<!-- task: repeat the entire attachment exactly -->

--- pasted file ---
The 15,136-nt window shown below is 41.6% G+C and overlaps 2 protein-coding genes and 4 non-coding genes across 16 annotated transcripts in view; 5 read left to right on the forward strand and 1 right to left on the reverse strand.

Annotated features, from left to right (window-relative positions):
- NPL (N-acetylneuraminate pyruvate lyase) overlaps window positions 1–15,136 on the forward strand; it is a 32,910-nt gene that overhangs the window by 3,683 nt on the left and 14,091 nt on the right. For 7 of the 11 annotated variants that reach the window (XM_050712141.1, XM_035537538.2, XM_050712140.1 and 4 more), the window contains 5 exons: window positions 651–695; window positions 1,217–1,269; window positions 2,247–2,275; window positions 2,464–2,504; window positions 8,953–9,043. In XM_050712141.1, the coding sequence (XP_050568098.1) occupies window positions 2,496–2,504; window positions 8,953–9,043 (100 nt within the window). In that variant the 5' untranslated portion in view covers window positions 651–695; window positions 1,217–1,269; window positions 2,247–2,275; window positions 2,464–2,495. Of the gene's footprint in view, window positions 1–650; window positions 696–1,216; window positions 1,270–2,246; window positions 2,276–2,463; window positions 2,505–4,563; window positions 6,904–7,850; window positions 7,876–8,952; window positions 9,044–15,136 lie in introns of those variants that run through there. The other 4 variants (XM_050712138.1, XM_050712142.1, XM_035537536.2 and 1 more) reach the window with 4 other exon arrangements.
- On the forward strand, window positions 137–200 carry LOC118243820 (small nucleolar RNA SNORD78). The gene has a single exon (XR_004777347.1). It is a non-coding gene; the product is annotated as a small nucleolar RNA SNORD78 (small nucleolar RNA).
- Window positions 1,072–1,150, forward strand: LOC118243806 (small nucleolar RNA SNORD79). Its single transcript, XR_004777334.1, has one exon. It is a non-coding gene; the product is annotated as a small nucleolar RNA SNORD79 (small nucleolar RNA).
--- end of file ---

The 15,136-nt window shown below is 41.6% G+C and overlaps 2 protein-coding genes and 4 non-coding genes across 16 annotated transcripts in view; 5 read left to right on the forward strand and 1 right to left on the reverse strand.

Annotated features, from left to right (window-relative positions):
- NPL (N-acetylneuraminate pyruvate lyase) overlaps window positions 1–15,136 on the forward strand; it is a 32,910-nt gene that overhangs the window by 3,683 nt on the left and 14,091 nt on the right. For 7 of the 11 annotated variants that reach the window (XM_050712141.1, XM_035537538.2, XM_050712140.1 and 4 more), the window contains 5 exons: window positions 651–695; window positions 1,217–1,269; window positions 2,247–2,275; window positions 2,464–2,504; window positions 8,953–9,043. In XM_050712141.1, the coding sequence (XP_050568098.1) occupies window positions 2,496–2,504; window positions 8,953–9,043 (100 nt within the window). In that variant the 5' untranslated portion in view covers window positions 651–695; window positions 1,217–1,269; window positions 2,247–2,275; window positions 2,464–2,495. Of the gene's footprint in view, window positions 1–650; window positions 696–1,216; window positions 1,270–2,246; window positions 2,276–2,463; window positions 2,505–4,563; window positions 6,904–7,850; window positions 7,876–8,952; window positions 9,044–15,136 lie in introns of those variants that run through there. The other 4 variants (XM_050712138.1, XM_050712142.1, XM_035537536.2 and 1 more) reach the window with 4 other exon arrangements.
- On the forward strand, window positions 137–200 carry LOC118243820 (small nucleolar RNA SNORD78). The gene has a single exon (XR_004777347.1). It is a non-coding gene; the product is annotated as a small nucleolar RNA SNORD78 (small nucleolar RNA).
- Window positions 1,072–1,150, forward strand: LOC118243806 (small nucleolar RNA SNORD79). Its single transcript, XR_004777334.1, has one exon. It is a non-coding gene; the product is annotated as a small nucleolar RNA SNORD79 (small nucleolar RNA).